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    No shortage of birds of prey in the Borders although the biggest risk to them in NOT, as the rSPB would tell you, gamekeepers but the explosion of b****y windmills.
    I can’t walk the dog without seeing half a dozen buzzards and I have had sparrowhawks and goshawks in the garden. There are breeding ospreys round the corner and we see the occasional Golden Eagle. The thing that hits buzzards hardest round here is myxomatosis in the rabbit population. The 1% poult losses to raptors however is laughable!
     
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  16. Vulpes

    Vulpes Confused Member
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    Ospreys are pretty special, I think. I saw a pair which had nested in a Pylon just north of Lochluichart a few years back. The same year I saw a Sea Eagle circling the wee island off Shieldaig. Apparently there's been a nest in there for years. very awe inspiring bird - massive!
     
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  17. Yorkshireman

    Yorkshireman Elite Member
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    Got plenty of buzzards round here, saw 5 circling high over Yorkie towers last Sunday.
     
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  18. b_badger

    b_badger Member
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    May 11, 2019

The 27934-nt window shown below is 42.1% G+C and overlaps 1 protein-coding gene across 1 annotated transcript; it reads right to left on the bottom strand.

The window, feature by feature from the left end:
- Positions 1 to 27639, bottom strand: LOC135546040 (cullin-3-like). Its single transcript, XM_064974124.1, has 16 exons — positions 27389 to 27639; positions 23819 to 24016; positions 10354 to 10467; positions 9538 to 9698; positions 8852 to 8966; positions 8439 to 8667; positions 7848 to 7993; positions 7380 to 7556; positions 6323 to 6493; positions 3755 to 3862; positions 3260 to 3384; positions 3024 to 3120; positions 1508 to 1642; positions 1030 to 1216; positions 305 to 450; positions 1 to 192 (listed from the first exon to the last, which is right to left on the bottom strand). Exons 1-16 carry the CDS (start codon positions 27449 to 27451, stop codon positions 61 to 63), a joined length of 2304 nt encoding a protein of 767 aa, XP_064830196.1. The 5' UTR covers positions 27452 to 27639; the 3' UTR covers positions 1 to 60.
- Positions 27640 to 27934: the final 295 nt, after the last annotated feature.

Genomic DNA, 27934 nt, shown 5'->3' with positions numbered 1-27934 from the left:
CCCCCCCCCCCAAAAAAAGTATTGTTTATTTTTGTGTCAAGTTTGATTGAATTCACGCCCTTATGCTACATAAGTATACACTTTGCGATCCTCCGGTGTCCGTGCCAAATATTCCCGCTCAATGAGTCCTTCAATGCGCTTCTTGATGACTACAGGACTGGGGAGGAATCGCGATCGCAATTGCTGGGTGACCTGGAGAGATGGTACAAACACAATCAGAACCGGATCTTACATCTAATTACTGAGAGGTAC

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    I've seen more than normal this year, twice now I've had them fly up off roadkill in front of my bike, I really should get a go pro just for this.

    I actually saw 3 a couple of months ago from the A1 on 3 posts in the same field.
     
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  19. MrOrange

    MrOrange There is no good cop!
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    Oct 28, 2015
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    We used to have loads around us, but as Wee Neil says, there are now loads of Kites. Feeding station is only a few miles from my house. They were reintroduced a few years ago, and definitely affected the numbers of buzzards.
    Seeing kites is good, but not sure they appreciated the effect on buzzard numbers.
     
  20. Johnjo

    Johnjo Well-Known Member
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    May 29, 2017
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    Well it's good to hear buzzards populations are what they should be in most parts of the country.

    Sadly missing from the Birmingham area though. :(